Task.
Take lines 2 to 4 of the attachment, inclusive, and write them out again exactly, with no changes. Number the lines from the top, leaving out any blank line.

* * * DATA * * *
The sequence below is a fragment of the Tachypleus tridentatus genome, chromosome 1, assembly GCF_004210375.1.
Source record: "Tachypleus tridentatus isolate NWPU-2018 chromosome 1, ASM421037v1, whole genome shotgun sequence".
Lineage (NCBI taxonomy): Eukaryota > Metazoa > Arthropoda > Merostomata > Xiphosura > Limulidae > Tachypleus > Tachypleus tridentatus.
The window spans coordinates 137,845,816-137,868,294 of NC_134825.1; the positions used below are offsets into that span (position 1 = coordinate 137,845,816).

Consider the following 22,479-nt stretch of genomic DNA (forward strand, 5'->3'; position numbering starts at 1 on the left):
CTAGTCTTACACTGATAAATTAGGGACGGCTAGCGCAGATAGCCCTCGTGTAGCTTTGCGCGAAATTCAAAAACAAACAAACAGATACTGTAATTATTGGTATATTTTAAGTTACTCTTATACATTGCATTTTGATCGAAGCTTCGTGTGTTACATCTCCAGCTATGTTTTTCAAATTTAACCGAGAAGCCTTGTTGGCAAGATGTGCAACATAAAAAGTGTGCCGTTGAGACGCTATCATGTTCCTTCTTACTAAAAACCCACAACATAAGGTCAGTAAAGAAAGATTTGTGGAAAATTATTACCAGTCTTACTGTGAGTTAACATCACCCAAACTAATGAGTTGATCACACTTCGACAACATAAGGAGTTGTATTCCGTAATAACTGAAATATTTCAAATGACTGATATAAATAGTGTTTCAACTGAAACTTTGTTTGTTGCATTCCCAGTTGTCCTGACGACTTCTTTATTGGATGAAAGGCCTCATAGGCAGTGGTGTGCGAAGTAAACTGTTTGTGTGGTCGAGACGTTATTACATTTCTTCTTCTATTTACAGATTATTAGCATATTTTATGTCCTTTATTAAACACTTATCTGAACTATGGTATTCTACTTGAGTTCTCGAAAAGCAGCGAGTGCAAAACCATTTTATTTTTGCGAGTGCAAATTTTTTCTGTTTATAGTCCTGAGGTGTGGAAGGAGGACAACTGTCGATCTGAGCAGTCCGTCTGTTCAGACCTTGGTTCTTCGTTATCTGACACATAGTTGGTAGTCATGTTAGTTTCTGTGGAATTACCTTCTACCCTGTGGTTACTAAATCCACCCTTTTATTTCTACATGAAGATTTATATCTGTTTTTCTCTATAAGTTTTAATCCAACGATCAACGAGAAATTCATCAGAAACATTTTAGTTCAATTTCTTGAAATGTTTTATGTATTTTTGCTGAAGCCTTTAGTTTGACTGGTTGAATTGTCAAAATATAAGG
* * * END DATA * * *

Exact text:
Source record: "Tachypleus tridentatus isolate NWPU-2018 chromosome 1, ASM421037v1, whole genome shotgun sequence".
Lineage (NCBI taxonomy): Eukaryota > Metazoa > Arthropoda > Merostomata > Xiphosura > Limulidae > Tachypleus > Tachypleus tridentatus.
The window spans coordinates 137,845,816-137,868,294 of NC_134825.1; the positions used below are offsets into that span (position 1 = coordinate 137,845,816).